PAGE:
Celcon Thin Joint System Provides Major Savings on NHS Project

Contractor Balfour Beatty has made substantial savings on a £6.4m Child Development Centre in Hackney, East London by using the Celcon Thin-Joint System from H+H UK.

The project comprised two L-shaped buildings in a ‘69’ layout with a central courtyard.  One building is two stories high with glass curtain walling, the other is four stories with solid, Thin-Jointed aircrete walls using Celcon Plus blocks 200mm thick.  The two buildings take up the whole of the site.

The original specification for the four-storey building was dense block externally with a render finish.  Internal lining was to have been a Metsec frame system with a dry-lined, plasterboard finish.  However, while the Metsec frame is quick to erect, lead times are lengthy and overall construction time would have been slow, due to the time required to build the dense block wall for the outer leaf.  Balfour Beatty project manager Steve Penwill had used Celcon blocks with Thin-Joint technology on an extension to his home and had been pleased with the results, so he decided to look at the system for this project.

A solid aircrete wall solution negated the need for the Metsec frame and Thin-Joint technology, using quick-setting Celfix mortar, ensured that the wall was built in a much quicker time than a dense aggregate wall with conventional mortar would have been. Masonry blockwork was also more flexible in use than the Metsec frame system.  The solid wall was finished with insulated render on the exterior and dry-lined on the inside.

This was the first major project that Balfour Beatty had used the Thin-Joint System on.  H+H helped with the development of the design, advised on acoustic solutions and produced U-value calculations.  An excellent U-value of 0.30 W/m²K was achieved.  Detailed advice was given on the use of bed joint reinforcement which both reduced the amount of reinforcement needed and enabled the number of windposts to be reduced, resulting in a significant reduction in costs. H+H also provided advice on waste minimisation and the recycling of aircrete block off cuts.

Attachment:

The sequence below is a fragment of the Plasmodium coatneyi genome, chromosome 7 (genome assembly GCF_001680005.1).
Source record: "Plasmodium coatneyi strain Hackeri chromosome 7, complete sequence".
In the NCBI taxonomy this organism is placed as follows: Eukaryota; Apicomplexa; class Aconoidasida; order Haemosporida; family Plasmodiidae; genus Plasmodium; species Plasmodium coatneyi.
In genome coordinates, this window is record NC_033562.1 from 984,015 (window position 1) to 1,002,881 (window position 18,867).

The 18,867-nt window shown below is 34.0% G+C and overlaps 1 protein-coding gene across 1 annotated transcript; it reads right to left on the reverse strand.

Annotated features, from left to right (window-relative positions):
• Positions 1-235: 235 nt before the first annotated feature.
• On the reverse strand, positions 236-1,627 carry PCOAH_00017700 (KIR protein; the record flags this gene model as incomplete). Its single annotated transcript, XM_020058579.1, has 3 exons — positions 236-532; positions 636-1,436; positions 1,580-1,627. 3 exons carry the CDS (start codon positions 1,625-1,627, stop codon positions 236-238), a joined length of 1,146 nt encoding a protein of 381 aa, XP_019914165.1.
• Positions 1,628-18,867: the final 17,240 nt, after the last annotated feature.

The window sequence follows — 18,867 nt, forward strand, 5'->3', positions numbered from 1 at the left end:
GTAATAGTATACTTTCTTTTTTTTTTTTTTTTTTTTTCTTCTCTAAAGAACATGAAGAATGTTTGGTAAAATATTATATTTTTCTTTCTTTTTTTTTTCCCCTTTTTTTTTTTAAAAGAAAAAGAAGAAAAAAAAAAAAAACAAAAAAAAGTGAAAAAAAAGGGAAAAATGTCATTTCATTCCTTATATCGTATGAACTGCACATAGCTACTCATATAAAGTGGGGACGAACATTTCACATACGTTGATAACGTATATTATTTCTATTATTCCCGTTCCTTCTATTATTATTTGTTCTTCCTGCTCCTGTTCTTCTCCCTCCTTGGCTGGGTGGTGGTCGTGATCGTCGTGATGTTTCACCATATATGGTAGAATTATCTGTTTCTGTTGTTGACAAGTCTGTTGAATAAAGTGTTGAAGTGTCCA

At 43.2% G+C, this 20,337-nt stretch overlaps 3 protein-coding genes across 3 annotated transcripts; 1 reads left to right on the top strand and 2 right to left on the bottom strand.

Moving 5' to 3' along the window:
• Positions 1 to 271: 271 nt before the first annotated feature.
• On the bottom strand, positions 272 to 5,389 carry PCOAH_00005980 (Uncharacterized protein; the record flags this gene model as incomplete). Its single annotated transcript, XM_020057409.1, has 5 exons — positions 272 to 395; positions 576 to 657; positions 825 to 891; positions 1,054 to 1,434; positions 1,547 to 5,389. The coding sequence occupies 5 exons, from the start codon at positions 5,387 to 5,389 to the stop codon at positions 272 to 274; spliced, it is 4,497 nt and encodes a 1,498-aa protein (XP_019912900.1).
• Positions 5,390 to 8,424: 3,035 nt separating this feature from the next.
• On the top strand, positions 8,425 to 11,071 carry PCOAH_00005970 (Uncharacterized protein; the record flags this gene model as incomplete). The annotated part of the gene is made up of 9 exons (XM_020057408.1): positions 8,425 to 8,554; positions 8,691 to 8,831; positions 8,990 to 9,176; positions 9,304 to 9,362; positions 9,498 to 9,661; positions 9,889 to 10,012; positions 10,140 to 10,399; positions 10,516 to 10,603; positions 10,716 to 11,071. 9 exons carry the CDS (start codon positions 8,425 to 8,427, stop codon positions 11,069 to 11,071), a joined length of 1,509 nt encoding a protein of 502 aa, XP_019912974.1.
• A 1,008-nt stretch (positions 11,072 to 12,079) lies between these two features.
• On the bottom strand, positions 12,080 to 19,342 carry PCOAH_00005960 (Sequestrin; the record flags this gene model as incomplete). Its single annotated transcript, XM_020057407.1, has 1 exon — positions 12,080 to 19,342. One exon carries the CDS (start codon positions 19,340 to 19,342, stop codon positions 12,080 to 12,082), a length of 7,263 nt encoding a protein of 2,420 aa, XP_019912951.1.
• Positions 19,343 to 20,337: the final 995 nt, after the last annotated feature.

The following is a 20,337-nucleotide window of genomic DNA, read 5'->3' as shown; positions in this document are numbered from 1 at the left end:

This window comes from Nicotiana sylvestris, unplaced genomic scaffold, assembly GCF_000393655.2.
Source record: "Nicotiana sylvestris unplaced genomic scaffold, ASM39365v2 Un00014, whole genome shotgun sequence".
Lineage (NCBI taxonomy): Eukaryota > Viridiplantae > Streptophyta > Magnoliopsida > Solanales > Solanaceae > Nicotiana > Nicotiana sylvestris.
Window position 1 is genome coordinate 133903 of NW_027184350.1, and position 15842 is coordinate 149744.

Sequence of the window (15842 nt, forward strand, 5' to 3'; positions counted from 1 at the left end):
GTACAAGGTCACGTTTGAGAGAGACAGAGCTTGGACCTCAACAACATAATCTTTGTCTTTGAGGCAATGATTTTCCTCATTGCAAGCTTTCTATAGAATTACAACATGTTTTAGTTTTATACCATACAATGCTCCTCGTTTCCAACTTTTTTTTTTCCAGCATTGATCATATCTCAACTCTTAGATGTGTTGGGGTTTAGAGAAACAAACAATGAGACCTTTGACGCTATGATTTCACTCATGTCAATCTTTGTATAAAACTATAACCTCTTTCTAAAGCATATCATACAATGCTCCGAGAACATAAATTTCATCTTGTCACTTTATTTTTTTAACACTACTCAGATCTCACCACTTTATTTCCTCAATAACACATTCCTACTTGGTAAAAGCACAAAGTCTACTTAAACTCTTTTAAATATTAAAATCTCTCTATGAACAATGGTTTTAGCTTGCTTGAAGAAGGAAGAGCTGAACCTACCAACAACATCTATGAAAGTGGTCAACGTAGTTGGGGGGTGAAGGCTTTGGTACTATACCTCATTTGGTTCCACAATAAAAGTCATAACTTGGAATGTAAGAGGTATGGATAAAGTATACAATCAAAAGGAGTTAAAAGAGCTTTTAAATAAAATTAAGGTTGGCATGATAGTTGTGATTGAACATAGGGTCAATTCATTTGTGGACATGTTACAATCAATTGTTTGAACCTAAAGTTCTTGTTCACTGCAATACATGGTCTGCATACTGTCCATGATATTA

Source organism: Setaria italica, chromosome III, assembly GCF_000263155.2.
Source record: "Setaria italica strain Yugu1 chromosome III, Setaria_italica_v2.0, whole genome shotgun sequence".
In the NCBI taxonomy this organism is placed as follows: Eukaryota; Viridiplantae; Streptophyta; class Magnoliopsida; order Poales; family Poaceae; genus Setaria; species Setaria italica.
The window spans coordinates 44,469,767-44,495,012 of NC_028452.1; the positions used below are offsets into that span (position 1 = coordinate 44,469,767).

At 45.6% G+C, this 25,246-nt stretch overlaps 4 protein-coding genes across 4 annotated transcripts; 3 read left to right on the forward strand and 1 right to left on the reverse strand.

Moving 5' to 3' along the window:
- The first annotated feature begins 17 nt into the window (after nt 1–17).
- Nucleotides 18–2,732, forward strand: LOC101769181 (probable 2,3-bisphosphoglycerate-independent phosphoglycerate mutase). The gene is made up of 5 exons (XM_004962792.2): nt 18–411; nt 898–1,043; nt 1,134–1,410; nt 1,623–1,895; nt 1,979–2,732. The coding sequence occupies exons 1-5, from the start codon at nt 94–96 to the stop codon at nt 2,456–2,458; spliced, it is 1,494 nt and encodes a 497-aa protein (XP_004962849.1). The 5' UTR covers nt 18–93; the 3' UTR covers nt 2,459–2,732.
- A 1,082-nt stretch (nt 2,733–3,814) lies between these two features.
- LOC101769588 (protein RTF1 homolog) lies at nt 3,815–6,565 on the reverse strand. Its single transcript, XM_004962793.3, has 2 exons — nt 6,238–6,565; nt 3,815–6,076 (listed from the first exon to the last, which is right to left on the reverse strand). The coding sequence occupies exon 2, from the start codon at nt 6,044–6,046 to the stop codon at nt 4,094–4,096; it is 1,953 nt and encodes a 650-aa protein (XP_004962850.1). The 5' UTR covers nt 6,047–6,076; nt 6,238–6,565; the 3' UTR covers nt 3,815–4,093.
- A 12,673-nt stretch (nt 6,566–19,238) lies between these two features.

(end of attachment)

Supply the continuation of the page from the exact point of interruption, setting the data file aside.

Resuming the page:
Project manager Steve Penwill commented: “It’s a very good system and we will certainly be using it again. Overall, we reckon that aircrete blockwork saved us something between £60,000 and £80,000 compared to a Metsec frame system and including the savings from fewer wind posts and bed reinforcement joints.  The reduced amount of waste using aircrete and being able to recycle it is also a major benefit, especially for public sector projects.”

By accepting that buildings settle and move and concrete constructions such as blockwork can create their own movement joints which are not critical structurally, the engineers’ design of the blockwork allowed any movement to be hidden behind internal and external finishes.  This also enabled the structural engineers to ‘value engineer’ the wall – to save costs without compromising performance.

Bed joint reinforcement was used in certain areas, such as above and below windows.  Despite the expense of this reinforcement, if used correctly, it reduces the need for windposts and so cuts costs significantly.  The use of an insulated render also allowed the structural engineers to design out a significant number of wind posts that would otherwise have been necessary to provide lateral support

The Celcon Thin-Joint System enabled the building to be built faster and to a better quality, allowing follow-on trades to start work sooner in a weatherproof environment, while retaining the flexibility of on-site construction.

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